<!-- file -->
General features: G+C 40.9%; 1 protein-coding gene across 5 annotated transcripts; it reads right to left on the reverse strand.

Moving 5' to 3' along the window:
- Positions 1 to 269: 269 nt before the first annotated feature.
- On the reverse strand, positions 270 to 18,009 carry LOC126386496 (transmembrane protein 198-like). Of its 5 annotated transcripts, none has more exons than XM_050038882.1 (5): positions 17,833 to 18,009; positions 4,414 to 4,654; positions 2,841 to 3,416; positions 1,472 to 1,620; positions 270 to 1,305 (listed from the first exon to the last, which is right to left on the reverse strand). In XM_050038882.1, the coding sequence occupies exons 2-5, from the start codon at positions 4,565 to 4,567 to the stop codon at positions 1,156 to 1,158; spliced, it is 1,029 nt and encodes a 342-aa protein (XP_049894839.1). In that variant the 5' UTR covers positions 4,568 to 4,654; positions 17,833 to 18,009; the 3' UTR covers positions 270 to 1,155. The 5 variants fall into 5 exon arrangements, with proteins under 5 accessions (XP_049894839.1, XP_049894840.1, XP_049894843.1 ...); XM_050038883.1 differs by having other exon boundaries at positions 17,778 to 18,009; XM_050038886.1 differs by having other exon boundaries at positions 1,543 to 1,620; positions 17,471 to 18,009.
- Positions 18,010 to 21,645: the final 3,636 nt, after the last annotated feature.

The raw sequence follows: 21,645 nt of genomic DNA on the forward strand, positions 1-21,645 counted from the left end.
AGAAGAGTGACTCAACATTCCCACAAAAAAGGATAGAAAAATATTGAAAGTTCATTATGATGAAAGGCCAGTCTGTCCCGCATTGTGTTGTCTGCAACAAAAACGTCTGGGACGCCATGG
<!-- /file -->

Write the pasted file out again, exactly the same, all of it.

General features: G+C 40.9%; 1 protein-coding gene across 5 annotated transcripts; it reads right to left on the reverse strand.

Moving 5' to 3' along the window:
- Positions 1 to 269: 269 nt before the first annotated feature.
- On the reverse strand, positions 270 to 18,009 carry LOC126386496 (transmembrane protein 198-like). Of its 5 annotated transcripts, none has more exons than XM_050038882.1 (5): positions 17,833 to 18,009; positions 4,414 to 4,654; positions 2,841 to 3,416; positions 1,472 to 1,620; positions 270 to 1,305 (listed from the first exon to the last, which is right to left on the reverse strand). In XM_050038882.1, the coding sequence occupies exons 2-5, from the start codon at positions 4,565 to 4,567 to the stop codon at positions 1,156 to 1,158; spliced, it is 1,029 nt and encodes a 342-aa protein (XP_049894839.1). In that variant the 5' UTR covers positions 4,568 to 4,654; positions 17,833 to 18,009; the 3' UTR covers positions 270 to 1,155. The 5 variants fall into 5 exon arrangements, with proteins under 5 accessions (XP_049894839.1, XP_049894840.1, XP_049894843.1 ...); XM_050038883.1 differs by having other exon boundaries at positions 17,778 to 18,009; XM_050038886.1 differs by having other exon boundaries at positions 1,543 to 1,620; positions 17,471 to 18,009.
- Positions 18,010 to 21,645: the final 3,636 nt, after the last annotated feature.

The raw sequence follows: 21,645 nt of genomic DNA on the forward strand, positions 1-21,645 counted from the left end.
AGAAGAGTGACTCAACATTCCCACAAAAAAGGATAGAAAAATATTGAAAGTTCATTATGATGAAAGGCCAGTCTGTCCCGCATTGTGTTGTCTGCAACAAAAACGTCTGGGACGCCATGG